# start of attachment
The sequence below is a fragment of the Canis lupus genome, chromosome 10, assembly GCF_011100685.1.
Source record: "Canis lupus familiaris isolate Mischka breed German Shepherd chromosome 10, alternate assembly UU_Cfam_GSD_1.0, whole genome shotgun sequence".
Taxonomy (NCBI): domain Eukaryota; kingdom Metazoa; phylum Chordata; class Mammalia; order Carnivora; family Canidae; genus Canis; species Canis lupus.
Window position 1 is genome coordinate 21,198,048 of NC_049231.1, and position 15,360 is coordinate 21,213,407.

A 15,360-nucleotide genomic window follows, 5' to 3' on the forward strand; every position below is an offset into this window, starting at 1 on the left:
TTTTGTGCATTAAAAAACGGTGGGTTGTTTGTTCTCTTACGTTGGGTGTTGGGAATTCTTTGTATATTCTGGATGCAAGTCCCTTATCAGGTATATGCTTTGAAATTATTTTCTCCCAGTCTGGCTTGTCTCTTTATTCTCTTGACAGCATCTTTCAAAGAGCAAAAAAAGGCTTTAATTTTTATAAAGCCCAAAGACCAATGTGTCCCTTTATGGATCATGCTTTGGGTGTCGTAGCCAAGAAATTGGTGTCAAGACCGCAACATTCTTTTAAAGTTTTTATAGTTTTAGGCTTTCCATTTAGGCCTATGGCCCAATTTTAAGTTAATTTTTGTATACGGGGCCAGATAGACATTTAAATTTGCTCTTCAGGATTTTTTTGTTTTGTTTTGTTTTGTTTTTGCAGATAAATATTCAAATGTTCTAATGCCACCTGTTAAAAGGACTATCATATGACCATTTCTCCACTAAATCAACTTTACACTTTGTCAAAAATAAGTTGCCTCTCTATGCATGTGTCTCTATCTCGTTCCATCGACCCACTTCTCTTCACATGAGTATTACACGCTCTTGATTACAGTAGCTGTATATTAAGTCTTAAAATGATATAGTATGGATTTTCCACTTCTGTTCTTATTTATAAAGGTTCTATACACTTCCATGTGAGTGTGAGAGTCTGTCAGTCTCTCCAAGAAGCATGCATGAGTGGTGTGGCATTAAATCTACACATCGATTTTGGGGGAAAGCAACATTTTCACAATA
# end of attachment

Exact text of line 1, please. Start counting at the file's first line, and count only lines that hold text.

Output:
The sequence below is a fragment of the Canis lupus genome, chromosome 10, assembly GCF_011100685.1.